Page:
Career Advice

6 Pointers to Snag a Part-Time Job

3
min read
Mikaela Thompson

Luckily, almost any occupation, including high level or professional positions, can accommodate part-time variable scheduling and flexible work hours which are common in sales, marketing, education, nursing, software engineering to name a few. In fact, many employers prefer hiring part-time workers for convenience or to avoid having to pay the benefits that go to full-time workers. However, legal definitions of part-time work can differ between countries. If this is important to you, for say, tax purposes, government benefits and the like, then check this out with your country’s Labour Department (usually accessible through government online portals).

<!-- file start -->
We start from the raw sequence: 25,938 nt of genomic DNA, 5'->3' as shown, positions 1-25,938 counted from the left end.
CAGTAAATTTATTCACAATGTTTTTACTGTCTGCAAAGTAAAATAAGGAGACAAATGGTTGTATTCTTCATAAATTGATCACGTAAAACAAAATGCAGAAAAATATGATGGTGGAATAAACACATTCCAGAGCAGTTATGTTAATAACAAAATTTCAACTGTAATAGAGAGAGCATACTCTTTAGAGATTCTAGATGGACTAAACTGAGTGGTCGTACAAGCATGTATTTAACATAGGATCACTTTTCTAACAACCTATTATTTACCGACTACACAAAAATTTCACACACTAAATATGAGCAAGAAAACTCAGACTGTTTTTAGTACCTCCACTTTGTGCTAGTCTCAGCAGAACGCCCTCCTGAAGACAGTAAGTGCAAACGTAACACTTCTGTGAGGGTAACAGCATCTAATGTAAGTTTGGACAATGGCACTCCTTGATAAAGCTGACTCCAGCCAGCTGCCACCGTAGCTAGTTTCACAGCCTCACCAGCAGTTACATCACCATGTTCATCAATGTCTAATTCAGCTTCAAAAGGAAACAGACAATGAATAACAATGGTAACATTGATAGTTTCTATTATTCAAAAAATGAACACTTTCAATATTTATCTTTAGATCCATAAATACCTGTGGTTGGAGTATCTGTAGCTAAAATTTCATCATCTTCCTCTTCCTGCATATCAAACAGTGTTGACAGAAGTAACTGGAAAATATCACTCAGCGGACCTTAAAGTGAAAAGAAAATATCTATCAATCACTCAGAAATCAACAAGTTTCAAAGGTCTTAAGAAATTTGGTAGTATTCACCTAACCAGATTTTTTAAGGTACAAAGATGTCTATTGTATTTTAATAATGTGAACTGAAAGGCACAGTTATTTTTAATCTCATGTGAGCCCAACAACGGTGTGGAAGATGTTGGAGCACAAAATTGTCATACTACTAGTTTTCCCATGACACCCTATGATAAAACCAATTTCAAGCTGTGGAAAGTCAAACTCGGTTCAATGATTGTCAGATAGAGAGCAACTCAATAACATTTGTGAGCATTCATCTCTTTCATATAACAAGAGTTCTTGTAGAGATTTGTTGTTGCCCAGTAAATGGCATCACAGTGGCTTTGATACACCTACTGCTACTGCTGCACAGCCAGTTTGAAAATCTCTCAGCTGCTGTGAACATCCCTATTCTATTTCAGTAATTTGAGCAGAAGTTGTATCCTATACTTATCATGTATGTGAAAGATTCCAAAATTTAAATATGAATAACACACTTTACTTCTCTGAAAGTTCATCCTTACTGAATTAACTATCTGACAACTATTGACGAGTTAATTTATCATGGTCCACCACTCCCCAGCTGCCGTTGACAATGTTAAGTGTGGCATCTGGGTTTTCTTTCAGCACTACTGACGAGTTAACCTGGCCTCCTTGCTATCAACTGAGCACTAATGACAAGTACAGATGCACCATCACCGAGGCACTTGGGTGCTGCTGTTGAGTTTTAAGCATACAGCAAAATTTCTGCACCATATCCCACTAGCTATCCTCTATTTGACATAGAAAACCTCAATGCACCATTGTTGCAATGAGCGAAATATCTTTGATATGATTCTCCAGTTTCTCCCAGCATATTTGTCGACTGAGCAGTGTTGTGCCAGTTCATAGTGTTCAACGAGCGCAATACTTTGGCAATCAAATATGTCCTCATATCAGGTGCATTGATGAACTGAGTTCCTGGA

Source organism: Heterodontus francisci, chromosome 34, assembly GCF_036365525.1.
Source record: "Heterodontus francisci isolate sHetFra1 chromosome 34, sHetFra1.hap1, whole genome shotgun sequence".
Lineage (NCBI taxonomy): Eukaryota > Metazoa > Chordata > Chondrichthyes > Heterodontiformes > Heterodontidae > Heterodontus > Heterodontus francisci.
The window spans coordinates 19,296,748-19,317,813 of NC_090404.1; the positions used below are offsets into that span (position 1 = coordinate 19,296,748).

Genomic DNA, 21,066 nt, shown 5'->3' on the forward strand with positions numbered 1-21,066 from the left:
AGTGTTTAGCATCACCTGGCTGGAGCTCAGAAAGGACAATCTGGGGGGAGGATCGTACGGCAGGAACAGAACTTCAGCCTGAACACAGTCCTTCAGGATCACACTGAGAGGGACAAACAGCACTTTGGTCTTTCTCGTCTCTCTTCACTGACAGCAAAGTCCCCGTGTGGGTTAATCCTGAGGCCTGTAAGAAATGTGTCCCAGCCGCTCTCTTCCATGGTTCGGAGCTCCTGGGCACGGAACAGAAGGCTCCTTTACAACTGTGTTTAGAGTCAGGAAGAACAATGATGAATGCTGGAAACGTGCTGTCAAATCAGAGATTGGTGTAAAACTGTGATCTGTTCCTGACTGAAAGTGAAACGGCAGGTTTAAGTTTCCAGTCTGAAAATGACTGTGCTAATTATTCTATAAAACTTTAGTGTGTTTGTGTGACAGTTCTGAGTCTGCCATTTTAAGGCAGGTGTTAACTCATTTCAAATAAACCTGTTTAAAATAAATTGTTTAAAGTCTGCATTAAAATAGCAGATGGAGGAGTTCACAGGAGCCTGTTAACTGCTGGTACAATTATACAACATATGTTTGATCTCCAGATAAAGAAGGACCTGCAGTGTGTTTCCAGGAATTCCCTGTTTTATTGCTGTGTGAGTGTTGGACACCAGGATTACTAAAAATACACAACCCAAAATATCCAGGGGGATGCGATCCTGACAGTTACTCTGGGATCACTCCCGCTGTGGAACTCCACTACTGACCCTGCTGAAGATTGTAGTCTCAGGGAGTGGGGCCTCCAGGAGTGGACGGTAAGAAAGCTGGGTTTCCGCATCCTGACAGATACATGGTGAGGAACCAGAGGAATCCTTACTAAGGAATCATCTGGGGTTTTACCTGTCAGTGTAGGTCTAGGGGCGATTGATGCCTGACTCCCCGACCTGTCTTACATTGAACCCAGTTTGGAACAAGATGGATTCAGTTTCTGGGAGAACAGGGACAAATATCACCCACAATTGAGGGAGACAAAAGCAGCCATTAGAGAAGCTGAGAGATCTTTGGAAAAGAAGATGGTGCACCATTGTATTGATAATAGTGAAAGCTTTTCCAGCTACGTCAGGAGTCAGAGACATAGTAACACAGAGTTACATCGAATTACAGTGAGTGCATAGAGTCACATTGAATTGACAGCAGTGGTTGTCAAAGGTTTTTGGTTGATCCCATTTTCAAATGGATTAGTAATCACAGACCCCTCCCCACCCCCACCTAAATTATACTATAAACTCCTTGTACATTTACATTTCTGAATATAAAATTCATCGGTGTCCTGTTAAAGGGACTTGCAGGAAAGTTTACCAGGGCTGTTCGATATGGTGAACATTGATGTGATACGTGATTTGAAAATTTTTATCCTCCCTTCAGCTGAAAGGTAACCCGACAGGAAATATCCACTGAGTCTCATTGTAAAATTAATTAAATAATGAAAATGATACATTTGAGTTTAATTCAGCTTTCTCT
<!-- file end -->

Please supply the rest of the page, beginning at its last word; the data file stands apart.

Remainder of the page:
Get ready to apply.

1) Make sure you can handle a part-time job. While you’ll increase your chances of being hired by giving as much availability as you can to the employer, don’t exaggerate or lie about this. Employers don’t want to hire an irresponsible person you can’t turn up for all the scheduled shifts. Make sure your study and/or other commitments don’t overlap with your work hours to avoid any dilemmas over which to forfeit. Before applying, ask yourself if you can realistically perform this job well. Be honest about upcoming university studies, booked vacations etc. It’ll benefit you to have your boss on side when it comes time to pack up and move on – think good recommendation.